Mirjam Kühne

IPv4 Allocation Statistics for 2011

Mirjam Kühne
Contributors: Ingrid Wijte, Andrea Cima
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2011 was an interesting year for IPv4. But did we see a big run on the remaining IPv4 address space? See some statistics and analysis below.


2011 was an interesting year for IPv4: in February 2011, the Internet Assigned Numbers Authority (IANA) handed out their last free IPv4 address blocks to the Regional Internet Registries (RIRs).

In April 2011, the APNIC started allocating from their last /8 . It was expected that the RIPE NCC would also start allocating from its last /8 later in 2011 or early 2012, but this has not happened yet. All RIRs received one /8 that they will start allocating from when all other free IPv4 address space has been handed out. Different allocation policies may apply for allocating from these last /8s. More details on these policies in the RIPE NCC service region can be found in the RIPE Document ripe-509, section 5.6 .

We did not see a high increase in IPv4 address allocations in 2011. In fact the total number of addresses given out, decreased slightly while the number of allocations increased. See below some statistics to illustrate that.

2011 IP Address Statistics

While the total number of allocations has grown in 2011, the average size of the allocations has decreased compared to previous years. This indicates that more organisations had a chance to receive IPv4 address. This could have been an effect of the Run Out Fairly Policy .

Figure 3 shows the total amount of IPv4 address space allocated each year (aggregated as /16s on the y axis). You can see that in 2011 there was a decrease in the amount of IPv4 address space allocated.

Total amount of IPv4 address allocated

Figure 3: Total amount of IPv4 address allocated

Figure 4 shows the number of allocations made by year, this time sorted by the size of the allocations. In 2011 the total number of allocations has increased, but in this image you can clearly see that especially the number of allocated /21s has increases significantly. More than half of the allocations handed out in 2011 were /21s. This can be partially attributed to the fact that the number of new members increased in 2011.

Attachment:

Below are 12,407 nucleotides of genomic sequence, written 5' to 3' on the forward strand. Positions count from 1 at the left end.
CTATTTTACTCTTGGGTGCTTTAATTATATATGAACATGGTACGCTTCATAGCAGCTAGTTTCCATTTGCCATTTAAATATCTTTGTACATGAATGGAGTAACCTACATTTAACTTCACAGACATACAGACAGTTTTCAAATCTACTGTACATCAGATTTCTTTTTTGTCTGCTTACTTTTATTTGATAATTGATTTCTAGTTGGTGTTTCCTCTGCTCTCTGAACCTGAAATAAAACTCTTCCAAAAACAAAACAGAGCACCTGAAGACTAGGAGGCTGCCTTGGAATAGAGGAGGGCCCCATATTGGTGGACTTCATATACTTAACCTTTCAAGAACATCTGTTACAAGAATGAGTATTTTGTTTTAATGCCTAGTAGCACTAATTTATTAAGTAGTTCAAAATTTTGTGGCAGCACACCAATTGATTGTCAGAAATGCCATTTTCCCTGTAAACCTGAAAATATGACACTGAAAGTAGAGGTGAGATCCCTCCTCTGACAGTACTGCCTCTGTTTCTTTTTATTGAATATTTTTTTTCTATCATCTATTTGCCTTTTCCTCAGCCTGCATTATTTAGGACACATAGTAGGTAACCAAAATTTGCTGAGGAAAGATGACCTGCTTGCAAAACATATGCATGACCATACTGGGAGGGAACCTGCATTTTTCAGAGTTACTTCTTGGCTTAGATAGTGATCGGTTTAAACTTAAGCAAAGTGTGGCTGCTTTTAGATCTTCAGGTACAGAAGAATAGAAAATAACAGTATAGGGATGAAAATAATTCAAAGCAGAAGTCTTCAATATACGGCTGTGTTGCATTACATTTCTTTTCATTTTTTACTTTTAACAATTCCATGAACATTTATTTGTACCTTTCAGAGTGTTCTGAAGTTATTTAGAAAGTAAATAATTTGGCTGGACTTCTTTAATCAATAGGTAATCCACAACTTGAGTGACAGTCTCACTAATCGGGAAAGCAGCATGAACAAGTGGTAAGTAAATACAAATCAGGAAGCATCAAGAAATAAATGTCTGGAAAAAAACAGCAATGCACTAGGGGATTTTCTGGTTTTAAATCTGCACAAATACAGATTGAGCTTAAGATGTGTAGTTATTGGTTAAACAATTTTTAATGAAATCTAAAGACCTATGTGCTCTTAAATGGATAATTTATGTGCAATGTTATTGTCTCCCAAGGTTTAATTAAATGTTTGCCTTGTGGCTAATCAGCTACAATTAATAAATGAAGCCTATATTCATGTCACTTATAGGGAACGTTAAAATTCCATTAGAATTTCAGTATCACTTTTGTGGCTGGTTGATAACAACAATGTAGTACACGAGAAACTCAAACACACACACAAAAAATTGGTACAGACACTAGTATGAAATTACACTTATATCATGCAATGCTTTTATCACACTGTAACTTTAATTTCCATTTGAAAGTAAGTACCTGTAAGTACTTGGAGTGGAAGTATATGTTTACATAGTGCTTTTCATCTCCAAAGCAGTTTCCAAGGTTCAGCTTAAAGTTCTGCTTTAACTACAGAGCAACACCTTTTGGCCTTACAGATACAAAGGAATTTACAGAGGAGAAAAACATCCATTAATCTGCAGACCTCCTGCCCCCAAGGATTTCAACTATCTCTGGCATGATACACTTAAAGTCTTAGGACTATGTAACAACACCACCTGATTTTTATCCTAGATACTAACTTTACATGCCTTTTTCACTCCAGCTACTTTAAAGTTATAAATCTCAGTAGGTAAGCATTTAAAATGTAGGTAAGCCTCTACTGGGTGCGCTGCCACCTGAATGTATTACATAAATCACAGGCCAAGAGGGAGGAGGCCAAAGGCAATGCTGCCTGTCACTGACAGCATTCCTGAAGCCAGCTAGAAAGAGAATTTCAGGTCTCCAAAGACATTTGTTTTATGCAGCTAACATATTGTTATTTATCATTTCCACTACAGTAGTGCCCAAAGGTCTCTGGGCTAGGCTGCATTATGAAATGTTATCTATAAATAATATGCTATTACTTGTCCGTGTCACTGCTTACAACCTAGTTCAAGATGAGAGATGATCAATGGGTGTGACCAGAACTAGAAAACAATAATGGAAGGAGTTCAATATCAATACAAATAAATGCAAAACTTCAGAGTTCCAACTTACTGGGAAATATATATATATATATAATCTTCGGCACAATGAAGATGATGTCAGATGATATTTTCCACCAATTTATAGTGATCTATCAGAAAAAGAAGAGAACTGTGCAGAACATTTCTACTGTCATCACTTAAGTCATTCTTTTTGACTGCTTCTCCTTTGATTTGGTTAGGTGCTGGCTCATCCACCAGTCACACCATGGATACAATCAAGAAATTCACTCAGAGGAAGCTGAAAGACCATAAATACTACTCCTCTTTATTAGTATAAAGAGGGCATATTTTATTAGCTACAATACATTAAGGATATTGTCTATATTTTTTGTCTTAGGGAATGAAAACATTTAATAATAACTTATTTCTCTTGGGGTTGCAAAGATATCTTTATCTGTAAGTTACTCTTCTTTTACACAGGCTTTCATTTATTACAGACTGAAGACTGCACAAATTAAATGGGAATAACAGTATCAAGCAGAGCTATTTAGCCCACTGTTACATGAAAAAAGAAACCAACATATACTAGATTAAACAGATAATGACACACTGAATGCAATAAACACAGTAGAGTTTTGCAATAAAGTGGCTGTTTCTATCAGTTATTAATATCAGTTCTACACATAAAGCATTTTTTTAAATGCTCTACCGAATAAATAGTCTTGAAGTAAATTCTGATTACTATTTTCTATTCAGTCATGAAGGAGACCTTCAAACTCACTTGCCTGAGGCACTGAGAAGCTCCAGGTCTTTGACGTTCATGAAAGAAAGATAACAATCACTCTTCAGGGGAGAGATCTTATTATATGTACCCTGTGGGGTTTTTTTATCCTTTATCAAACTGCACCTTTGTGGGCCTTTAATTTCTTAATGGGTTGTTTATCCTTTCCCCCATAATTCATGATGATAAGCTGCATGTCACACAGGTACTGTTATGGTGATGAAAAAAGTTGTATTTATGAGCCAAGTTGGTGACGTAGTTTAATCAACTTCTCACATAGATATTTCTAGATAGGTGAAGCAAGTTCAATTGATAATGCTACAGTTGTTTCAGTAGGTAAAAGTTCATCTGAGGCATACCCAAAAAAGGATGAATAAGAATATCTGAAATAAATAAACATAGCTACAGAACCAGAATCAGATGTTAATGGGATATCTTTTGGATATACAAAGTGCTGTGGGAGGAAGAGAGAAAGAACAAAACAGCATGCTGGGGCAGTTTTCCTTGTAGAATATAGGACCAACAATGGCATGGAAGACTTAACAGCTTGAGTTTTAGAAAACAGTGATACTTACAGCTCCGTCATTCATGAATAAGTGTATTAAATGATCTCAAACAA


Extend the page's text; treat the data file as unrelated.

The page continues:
Number of IPv4 allocations by prefix size

Figure 4: Number of IPv4 allocations by prefix size

As always, last year's statistics do not allow to make predictions for the future. During the first few weeks of 2012, we saw an increase in IPv4 allocations. This was mainly caused by a number of large allocations to LIRs. Note that we often see an increase of IP address requests at the beginning of the year which could change again during the year.


In 2011 we saw a decrease in the total number of IPv4 addresses allocated, but an increase in the number of the allocations given out by the RIPE NCC. IPv4 is certainly running out, but there is no great rush for the last addresses as feared. It was all pretty much "business as usual". As we’ve said in the past, predicting exactly when the RIPE NCC will reach its last /8 of IPv4 address space is difficult. We cannot anticipate the size of requests we’ll receive.
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About the author

Mirjam Kühne Based in Amsterdam, The Netherlands

I wrote the articles collected here during my time as community builder of the RIPE NCC and the maintainer and editor of RIPE Labs. I have since taken on a new role serving as the Chair of the RIPE Community. You can reach my new profile via the website link below.

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